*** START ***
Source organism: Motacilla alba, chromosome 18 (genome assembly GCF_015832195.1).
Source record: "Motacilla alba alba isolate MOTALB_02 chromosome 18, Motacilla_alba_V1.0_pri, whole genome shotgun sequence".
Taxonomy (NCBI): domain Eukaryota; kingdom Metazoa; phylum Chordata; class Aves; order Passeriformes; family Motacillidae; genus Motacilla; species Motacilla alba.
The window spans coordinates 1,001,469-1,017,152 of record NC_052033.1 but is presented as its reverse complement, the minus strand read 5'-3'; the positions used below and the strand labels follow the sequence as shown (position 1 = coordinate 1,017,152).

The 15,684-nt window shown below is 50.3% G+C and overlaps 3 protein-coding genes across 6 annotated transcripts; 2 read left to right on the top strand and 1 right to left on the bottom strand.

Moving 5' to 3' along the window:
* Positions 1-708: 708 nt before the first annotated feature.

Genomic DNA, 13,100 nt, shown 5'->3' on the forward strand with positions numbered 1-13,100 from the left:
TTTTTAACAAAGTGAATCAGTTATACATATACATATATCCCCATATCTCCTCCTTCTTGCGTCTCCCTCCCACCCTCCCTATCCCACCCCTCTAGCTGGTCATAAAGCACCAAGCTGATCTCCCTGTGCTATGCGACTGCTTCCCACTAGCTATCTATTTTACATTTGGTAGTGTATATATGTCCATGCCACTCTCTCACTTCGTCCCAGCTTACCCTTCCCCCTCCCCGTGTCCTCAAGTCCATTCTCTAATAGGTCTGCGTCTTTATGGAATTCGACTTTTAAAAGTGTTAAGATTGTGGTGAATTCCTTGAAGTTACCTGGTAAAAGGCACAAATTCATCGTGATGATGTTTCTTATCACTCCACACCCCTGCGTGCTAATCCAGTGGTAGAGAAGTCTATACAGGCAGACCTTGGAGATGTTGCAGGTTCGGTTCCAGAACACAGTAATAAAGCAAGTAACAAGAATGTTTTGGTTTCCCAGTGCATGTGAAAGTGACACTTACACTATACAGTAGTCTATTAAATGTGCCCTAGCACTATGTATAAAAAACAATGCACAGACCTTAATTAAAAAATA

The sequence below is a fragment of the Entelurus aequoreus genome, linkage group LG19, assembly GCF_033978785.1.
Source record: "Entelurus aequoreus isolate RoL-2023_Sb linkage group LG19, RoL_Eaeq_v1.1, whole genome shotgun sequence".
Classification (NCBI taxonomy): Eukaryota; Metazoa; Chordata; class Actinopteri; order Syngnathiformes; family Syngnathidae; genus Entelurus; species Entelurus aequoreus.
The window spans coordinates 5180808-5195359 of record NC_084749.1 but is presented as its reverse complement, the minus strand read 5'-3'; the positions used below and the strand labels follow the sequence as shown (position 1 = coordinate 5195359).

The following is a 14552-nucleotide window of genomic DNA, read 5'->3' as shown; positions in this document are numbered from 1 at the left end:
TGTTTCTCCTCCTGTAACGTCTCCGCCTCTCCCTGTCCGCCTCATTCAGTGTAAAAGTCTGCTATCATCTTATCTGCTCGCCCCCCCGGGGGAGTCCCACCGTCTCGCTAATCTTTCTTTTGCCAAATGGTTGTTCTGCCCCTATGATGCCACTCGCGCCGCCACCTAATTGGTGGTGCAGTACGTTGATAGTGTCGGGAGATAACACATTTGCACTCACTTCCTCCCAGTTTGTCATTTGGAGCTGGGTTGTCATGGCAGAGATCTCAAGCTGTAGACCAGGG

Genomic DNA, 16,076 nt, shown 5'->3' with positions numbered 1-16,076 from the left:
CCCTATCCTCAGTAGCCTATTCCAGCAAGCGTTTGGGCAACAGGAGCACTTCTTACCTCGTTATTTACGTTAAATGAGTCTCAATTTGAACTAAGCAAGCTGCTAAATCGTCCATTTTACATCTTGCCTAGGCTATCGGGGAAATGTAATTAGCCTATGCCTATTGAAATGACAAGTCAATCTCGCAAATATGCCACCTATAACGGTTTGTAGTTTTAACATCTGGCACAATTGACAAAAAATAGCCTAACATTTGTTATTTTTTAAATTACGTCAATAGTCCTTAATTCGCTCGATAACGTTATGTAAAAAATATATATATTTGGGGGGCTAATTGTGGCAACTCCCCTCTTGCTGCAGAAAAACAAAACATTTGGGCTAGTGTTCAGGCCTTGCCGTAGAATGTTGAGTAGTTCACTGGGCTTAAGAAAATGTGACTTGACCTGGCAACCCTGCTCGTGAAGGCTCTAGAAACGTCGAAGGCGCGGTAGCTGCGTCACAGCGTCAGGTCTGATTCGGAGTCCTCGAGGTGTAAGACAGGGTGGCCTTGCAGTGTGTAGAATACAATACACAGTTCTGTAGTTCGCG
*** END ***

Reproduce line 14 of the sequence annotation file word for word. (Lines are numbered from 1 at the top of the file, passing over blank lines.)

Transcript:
The following is a 14552-nucleotide window of genomic DNA, read 5'->3' as shown; positions in this document are numbered from 1 at the left end: